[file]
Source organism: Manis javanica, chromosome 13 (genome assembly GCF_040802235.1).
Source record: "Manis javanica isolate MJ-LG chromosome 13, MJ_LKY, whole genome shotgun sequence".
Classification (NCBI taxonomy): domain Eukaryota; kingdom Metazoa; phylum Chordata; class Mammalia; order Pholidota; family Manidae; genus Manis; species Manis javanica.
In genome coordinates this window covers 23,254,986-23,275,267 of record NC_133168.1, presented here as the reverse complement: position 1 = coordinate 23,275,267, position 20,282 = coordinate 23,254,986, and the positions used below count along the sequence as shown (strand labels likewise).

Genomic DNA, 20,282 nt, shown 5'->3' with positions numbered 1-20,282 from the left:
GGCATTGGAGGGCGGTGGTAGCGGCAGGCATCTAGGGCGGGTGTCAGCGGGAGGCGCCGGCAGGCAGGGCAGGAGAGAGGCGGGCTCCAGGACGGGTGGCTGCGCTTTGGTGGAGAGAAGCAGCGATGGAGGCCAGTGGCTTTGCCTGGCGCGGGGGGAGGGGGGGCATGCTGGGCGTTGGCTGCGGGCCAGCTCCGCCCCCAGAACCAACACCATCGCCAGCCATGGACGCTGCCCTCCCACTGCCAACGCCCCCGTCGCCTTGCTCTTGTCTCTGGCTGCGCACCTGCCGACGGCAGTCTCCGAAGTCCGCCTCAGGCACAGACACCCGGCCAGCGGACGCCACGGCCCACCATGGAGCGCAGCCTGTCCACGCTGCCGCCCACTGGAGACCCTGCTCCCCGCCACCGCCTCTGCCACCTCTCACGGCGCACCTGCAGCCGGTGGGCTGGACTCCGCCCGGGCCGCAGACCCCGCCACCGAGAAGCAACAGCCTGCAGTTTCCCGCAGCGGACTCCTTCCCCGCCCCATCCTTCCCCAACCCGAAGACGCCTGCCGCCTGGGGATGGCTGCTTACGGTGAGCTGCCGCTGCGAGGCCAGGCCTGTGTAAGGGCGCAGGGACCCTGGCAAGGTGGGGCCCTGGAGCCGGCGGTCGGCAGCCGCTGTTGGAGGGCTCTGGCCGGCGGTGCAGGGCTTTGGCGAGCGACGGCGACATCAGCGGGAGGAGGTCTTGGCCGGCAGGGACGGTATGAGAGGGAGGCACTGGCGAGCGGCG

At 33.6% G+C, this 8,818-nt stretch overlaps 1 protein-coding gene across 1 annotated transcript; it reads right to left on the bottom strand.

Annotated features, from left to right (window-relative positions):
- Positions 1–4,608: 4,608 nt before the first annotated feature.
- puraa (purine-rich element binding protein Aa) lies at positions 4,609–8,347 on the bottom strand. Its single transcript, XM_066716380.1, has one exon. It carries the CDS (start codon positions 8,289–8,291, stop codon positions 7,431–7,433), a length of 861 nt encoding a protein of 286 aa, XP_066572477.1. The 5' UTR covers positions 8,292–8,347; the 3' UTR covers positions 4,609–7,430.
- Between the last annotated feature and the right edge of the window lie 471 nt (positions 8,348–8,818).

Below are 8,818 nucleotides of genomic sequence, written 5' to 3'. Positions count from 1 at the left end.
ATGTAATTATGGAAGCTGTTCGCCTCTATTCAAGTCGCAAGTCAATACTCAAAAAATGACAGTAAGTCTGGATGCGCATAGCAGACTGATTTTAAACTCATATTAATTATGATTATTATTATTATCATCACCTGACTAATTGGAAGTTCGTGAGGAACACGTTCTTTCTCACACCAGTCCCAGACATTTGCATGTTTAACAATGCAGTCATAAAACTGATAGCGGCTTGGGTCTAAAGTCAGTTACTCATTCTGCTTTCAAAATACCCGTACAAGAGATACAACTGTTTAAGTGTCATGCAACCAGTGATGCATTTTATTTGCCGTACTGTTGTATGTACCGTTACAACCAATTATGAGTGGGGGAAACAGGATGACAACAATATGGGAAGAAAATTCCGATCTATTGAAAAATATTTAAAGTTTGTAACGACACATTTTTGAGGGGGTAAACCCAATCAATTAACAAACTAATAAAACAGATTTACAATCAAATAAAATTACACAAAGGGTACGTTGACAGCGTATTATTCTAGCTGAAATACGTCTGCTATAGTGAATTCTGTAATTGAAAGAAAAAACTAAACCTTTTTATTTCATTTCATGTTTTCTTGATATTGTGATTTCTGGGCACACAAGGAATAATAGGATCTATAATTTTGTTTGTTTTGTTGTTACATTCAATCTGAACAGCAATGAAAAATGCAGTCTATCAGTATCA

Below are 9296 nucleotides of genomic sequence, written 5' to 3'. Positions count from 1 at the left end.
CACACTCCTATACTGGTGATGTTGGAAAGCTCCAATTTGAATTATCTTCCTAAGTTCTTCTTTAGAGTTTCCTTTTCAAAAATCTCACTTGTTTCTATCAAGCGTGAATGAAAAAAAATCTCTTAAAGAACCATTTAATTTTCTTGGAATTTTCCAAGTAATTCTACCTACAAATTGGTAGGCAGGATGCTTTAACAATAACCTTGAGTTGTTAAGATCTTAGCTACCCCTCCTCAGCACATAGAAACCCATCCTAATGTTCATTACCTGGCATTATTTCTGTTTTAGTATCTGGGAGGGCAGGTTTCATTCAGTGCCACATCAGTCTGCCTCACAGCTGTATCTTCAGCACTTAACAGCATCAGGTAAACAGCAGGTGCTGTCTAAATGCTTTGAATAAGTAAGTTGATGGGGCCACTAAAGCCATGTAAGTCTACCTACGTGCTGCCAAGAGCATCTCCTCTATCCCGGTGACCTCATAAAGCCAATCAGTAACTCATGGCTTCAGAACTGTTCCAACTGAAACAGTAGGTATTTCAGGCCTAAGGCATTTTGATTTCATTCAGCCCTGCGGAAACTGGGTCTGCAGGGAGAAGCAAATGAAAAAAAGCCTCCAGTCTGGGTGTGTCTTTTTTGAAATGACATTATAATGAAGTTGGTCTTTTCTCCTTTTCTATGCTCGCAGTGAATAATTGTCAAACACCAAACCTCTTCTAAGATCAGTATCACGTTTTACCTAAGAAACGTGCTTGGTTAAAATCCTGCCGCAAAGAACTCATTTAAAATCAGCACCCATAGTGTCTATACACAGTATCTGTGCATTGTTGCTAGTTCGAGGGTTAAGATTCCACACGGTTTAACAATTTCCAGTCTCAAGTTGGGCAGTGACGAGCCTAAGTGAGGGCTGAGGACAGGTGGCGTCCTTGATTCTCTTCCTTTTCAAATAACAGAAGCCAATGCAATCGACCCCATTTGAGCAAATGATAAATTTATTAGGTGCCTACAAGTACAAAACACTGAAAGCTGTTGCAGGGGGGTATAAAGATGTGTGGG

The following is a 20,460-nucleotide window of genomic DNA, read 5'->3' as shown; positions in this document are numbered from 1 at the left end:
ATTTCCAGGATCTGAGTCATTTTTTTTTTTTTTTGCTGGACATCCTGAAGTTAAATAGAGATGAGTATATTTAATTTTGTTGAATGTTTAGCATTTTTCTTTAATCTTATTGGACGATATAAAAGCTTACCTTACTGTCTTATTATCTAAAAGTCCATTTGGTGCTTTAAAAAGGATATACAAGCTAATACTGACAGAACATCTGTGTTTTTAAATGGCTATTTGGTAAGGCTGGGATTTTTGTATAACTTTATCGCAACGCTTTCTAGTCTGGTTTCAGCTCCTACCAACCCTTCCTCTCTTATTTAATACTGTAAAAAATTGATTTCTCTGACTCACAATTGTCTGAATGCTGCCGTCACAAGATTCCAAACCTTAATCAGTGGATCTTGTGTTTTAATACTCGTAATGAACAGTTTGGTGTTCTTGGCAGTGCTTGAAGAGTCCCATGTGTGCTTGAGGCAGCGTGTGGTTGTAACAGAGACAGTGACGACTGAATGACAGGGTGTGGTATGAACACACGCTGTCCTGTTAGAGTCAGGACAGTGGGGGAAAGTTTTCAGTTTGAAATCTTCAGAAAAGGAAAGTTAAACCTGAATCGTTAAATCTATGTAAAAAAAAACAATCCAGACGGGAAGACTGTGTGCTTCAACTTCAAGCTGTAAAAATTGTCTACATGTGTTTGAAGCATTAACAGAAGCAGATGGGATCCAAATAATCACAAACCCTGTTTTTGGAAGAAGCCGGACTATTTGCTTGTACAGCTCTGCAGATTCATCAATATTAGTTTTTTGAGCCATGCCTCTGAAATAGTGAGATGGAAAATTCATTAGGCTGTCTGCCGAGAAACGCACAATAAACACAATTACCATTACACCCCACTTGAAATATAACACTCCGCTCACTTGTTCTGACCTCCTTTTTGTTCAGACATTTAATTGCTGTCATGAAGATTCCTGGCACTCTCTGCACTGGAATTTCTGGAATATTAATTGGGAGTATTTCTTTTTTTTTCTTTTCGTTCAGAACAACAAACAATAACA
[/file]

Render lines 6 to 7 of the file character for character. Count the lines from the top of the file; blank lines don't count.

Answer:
GGCATTGGAGGGCGGTGGTAGCGGCAGGCATCTAGGGCGGGTGTCAGCGGGAGGCGCCGGCAGGCAGGGCAGGAGAGAGGCGGGCTCCAGGACGGGTGGCTGCGCTTTGGTGGAGAGAAGCAGCGATGGAGGCCAGTGGCTTTGCCTGGCGCGGGGGGAGGGGGGGCATGCTGGGCGTTGGCTGCGGGCCAGCTCCGCCCCCAGAACCAACACCATCGCCAGCCATGGACGCTGCCCTCCCACTGCCAACGCCCCCGTCGCCTTGCTCTTGTCTCTGGCTGCGCACCTGCCGACGGCAGTCTCCGAAGTCCGCCTCAGGCACAGACACCCGGCCAGCGGACGCCACGGCCCACCATGGAGCGCAGCCTGTCCACGCTGCCGCCCACTGGAGACCCTGCTCCCCGCCACCGCCTCTGCCACCTCTCACGGCGCACCTGCAGCCGGTGGGCTGGACTCCGCCCGGGCCGCAGACCCCGCCACCGAGAAGCAACAGCCTGCAGTTTCCCGCAGCGGACTCCTTCCCCGCCCCATCCTTCCCCAACCCGAAGACGCCTGCCGCCTGGGGATGGCTGCTTACGGTGAGCTGCCGCTGCGAGGCCAGGCCTGTGTAAGGGCGCAGGGACCCTGGCAAGGTGGGGCCCTGGAGCCGGCGGTCGGCAGCCGCTGTTGGAGGGCTCTGGCCGGCGGTGCAGGGCTTTGGCGAGCGACGGCGACATCAGCGGGAGGAGGTCTTGGCCGGCAGGGACGGTATGAGAGGGAGGCACTGGCGAGCGGCG

At 33.6% G+C, this 8,818-nt stretch overlaps 1 protein-coding gene across 1 annotated transcript; it reads right to left on the bottom strand.